The reaction: The eyes. Oh God, the eyes.

The part where I say more things about it: This was so much fun. It checked all the boxes for a great horror movie: it was atmospheric, it had silly bits, it had "Wait! No, stop. I don't actually want to watch this any more" moments. It even had some great, classic horror movie music. And it didn't keep me up or stay with me in a here-I-am-folding-laundry-when-suddenly-TERROR way. 

Which, to clarify, is a good thing. 

Some parts seemed over the top, acting-wise, but hey. It's horror. It's how they do. And the story was a great jumping off point for the scares.

NB: If you or someone in listening range of this movie has tinnitus, be aware that there's a high-pitched hum that plays through probably 80% of the movie. Neil (this house's tinnitus sufferer) says that regular ear plugs cut out most of the badness, but some parts are still pretty intense.

The verdict: A great movie for RIP season. Watch it if you're looking for some scares with a dash of quirk and you don't want to have to sleep with the light on, holding a chef's knife. Because that's just dangerous. Pulse was a thoroughly satisfying horror movie without being oppressively terrifying. Humongous thanks to Kayleigh M at Nylon Admiral for the recommendation. All the candy corn for you.

Wednesday, 4 September 2013

The Whomps

If Winston Churchill had a "black dog," these are a black puppy. They're what Woody Allen would probably call a good day.

They're what will be referred to, herein, as the Whomps. They're not as serious as the feelings felt by Winston and Woody, they're (I'm betting) more often accompanied by internal trombone music, but they're unpleasant. They linger, and they take a thing you enjoy and make you not care about it. (I'm sorry I've been away, internet.)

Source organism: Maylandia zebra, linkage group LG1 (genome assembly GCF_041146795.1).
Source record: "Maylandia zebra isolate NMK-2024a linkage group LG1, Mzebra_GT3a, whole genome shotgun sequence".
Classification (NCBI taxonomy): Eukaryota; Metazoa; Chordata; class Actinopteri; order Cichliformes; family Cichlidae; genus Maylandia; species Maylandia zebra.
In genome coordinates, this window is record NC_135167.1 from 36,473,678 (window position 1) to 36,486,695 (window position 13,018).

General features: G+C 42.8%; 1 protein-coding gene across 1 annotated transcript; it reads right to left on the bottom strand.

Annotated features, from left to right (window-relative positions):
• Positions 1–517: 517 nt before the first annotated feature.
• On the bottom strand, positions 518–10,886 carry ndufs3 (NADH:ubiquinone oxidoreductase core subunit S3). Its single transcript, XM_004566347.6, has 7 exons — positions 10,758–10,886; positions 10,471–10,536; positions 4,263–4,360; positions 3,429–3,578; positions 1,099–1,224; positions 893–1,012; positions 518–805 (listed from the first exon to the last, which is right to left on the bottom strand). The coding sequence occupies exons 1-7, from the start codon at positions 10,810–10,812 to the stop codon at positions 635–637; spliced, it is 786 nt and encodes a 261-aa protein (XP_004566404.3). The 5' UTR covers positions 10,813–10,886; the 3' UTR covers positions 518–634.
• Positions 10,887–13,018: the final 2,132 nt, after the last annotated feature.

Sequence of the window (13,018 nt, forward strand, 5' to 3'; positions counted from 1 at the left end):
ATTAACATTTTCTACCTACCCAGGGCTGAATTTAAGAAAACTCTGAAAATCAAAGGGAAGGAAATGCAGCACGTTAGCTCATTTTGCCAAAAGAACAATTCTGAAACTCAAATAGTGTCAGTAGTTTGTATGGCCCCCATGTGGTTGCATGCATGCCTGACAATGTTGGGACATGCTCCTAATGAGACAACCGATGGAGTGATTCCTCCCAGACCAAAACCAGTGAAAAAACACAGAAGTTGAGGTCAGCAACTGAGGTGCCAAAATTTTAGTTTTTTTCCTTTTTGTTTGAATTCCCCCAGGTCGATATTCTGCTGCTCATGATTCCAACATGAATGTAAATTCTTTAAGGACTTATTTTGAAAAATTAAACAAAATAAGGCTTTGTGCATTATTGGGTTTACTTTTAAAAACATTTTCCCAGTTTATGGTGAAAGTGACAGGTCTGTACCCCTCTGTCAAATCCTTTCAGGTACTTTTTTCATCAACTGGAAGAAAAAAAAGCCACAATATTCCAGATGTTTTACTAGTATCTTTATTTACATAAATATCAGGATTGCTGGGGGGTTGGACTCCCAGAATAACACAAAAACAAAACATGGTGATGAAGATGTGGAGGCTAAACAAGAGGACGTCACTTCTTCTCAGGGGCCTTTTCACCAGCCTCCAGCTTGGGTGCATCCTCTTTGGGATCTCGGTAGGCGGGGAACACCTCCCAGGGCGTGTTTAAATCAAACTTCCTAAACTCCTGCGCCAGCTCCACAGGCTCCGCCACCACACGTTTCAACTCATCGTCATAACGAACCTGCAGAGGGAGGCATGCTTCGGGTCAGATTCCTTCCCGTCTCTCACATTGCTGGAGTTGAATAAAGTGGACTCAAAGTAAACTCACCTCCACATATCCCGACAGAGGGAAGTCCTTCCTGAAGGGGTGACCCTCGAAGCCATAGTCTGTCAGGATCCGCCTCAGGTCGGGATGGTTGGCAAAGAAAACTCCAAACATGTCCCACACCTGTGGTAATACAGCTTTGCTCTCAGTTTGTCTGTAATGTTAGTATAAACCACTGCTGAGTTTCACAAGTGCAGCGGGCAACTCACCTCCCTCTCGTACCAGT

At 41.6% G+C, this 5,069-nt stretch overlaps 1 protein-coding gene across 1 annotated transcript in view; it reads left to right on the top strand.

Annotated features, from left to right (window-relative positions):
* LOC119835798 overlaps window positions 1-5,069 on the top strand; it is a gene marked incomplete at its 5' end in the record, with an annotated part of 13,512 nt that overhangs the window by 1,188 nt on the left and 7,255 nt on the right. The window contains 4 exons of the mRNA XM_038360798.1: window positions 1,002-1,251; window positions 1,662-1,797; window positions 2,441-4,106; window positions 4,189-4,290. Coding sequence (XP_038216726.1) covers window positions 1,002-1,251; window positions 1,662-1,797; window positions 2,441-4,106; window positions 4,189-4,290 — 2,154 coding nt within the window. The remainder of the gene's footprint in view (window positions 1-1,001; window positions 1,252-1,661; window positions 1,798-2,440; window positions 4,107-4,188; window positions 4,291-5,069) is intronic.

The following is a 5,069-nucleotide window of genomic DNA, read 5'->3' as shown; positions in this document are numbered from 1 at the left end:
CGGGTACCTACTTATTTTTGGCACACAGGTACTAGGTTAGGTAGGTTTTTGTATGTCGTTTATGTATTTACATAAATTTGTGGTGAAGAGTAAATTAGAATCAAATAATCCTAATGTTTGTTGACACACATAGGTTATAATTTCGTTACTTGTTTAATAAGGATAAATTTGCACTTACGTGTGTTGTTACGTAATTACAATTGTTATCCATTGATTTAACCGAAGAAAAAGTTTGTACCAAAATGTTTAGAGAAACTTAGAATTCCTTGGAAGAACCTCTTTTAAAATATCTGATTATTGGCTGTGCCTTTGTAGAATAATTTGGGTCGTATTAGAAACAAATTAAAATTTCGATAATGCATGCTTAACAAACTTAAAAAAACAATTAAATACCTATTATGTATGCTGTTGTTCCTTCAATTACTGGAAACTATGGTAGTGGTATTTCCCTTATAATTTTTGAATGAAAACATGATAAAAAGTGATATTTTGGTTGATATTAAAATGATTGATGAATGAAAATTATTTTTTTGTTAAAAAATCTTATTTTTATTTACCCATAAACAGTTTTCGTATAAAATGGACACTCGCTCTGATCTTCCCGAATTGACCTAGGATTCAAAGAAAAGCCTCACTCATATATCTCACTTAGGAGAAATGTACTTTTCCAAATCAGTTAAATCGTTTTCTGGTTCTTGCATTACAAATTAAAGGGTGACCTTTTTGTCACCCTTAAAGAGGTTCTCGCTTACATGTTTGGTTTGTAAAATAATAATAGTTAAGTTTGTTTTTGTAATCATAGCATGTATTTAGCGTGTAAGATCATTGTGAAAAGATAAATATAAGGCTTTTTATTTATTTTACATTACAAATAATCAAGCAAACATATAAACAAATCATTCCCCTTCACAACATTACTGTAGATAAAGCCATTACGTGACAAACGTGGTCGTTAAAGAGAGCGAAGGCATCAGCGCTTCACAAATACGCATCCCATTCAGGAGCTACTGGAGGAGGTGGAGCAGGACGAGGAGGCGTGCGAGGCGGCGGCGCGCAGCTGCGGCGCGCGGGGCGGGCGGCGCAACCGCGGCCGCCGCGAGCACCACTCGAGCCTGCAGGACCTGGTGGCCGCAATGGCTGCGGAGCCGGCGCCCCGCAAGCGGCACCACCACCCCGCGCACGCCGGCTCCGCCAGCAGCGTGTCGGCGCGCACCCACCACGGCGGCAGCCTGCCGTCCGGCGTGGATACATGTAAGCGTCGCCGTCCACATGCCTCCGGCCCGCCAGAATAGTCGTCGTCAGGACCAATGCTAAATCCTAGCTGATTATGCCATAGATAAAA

The Whomps are when something in your life is making you frustrated and sad, and your Whomp-brain won't let you forget about that one thing. You'll be happily chopping things for dinner, say, when suddenly

Whomp, you remember you should be frustrated.

You'll pick up a book, but instead

Whomp, you decide infinity episodes of Community might be more your speed.

But the Whomps, like all things, will pass. One day you'll pick up that book you've been avoiding and it'll turn out to be Oryx and Crake. 

And, while you were Whomping, maybe you discovered a bountiful GIF mine.

When is that not useful?

Whomps will come and whomps will go, as will the people and things causing them, but GIFs? GIFs are forever.

Sunday, 1 September 2013

R.I.P.: A blog rises from the grave


If internet-sanctioned horror reading won't bring this blog back from the dead, nothing will.

It's September first, and that means it's time for the annual R.I.P. reading challenge. Hosted by
Stainless Steel Droppings, the idea is to read and watch a whole mess of horror, mystery,
suspense, dark fantasy, etc over September and October. There are tiers of challenges, and, though it may be silly after such a drought of a summer, I'm going to go for Peril the First (read four books). 

I'll also be doing Peril on the Screen (self explanatory). I love horror movies, even though I generally suck at watching them. If you have any suggestions, I'd love to hear them. Some examples of favourites: The Omen, because seriously, so good. In every way. Also, Gregory Peck. The Grudge, because it really, truly succeeded in scaring the popcorn right out of my bowl. (If I had popcorn when I watched it the first time. I don't remember. I may have blocked it out.) I'd love to see some Japanese horror, but I don't know where to start or where to find it. But yes, your suggestions, give them to me.

And, seeing as the 24 Hour Readathon is on October 12, Peril of the Short Story might make it in there, too.

"But tell us about the actual books," you say. Likely, four (fingers crossed) from among these:

We shall see.

ETA: If you are also looking for some horror films to watch this autumn (who isn't?), Kayleigh M over at Nylon Admiral just gave some very exciting recommendations in the comment section of her RIP VIII post